I should mention that in this book Barker apparently finds himself caught on the spot very often, seeing as how he makes quite a point of using each and every one of the aforementioned cop-outs repeatedly. Even more interesting is that one of those terms he claims so sorely needs a clearer definition is “miracle”…which he then proceeds to define for us three pages later, on page 116. 
There’s not much point in spending a lot of time introducing the book. If you don’t already know who Dan Barker is, don’t worry about it. The gist is that he’s an ex-fundamentalist preacher turned spokesperson for atheism. Losing Faith in Faith is partly about his loss of faith but it’s about a lot of other things too—a sort of literary grab bag. At times the book is an autobiography telling stories of his Christian childhood and early adulthood; at times it’s more the tale of his de-conversion, told weirdly out of chronological order; mostly, though, it’s a series of essays—too many of which are, as in the aforementioned case, reprints of older material. There are even a couple of transcribed newspaper articles. Try to imagine somebody getting an elaborate personal scrapbook professionally published and you’ll get the general idea.
Barker’s hypocrisy doesn’t end with his cheerful embrace of that snooty “Freethinker” label, nor his self-contradiction over whether the word “miracle” has a clear definition. On page 100 he says…
“My own rejection of religious morality (if that is not a contradiction in terms)…”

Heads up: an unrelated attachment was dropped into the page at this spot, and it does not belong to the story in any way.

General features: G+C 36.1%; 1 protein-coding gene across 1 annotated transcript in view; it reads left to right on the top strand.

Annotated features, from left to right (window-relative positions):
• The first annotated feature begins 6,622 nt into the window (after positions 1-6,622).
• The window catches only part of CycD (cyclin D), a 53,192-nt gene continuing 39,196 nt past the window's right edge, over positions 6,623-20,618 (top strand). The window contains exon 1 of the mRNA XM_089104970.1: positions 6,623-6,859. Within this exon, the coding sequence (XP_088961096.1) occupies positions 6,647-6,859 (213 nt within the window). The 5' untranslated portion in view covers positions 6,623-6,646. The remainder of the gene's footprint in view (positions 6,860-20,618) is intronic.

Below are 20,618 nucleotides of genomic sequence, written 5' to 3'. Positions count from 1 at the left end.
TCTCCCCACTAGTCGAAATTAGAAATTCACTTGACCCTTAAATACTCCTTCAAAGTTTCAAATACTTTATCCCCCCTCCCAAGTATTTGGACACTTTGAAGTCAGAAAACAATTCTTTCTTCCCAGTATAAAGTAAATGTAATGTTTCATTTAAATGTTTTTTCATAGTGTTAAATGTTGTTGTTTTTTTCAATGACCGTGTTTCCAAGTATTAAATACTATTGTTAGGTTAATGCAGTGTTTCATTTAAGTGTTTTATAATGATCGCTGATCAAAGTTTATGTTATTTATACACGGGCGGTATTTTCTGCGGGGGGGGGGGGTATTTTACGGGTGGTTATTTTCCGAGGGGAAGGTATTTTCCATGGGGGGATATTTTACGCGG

And he says this about two sentences before complaining that “religionists consider as chaff all that does not fall within their bounds”. On three separate occasions (pages 77, 273 and 332) he claims that Jimmy Swaggart was corrupt simply because Christianity itself had corrupted him. So I guess it’s fine for Barker to assume that everything outside of his own worldview must be evil, whereas it’s offensively unacceptable when anyone else does so.
It’s not hard to guess what’s behind all of this bias. One page 51 Barker tells us that he now recognizes religion as a Venus flytrap that convinces people they’re happy while in actual fact making them secretly miserable: he knows this, he says, from his own experience. Either it doesn’t occur to him that not every “religionist” out there is, as he once was, a hyperconservative and rabidly anti-intellectual fanatic, or it doesn’t occur to him how this fact just might make a smidgeon of difference. How many times have I talked about this exact phenomenon before? There are no antireligious people, only people who become anti-one particular religion and then throw the baby out with the bathwater.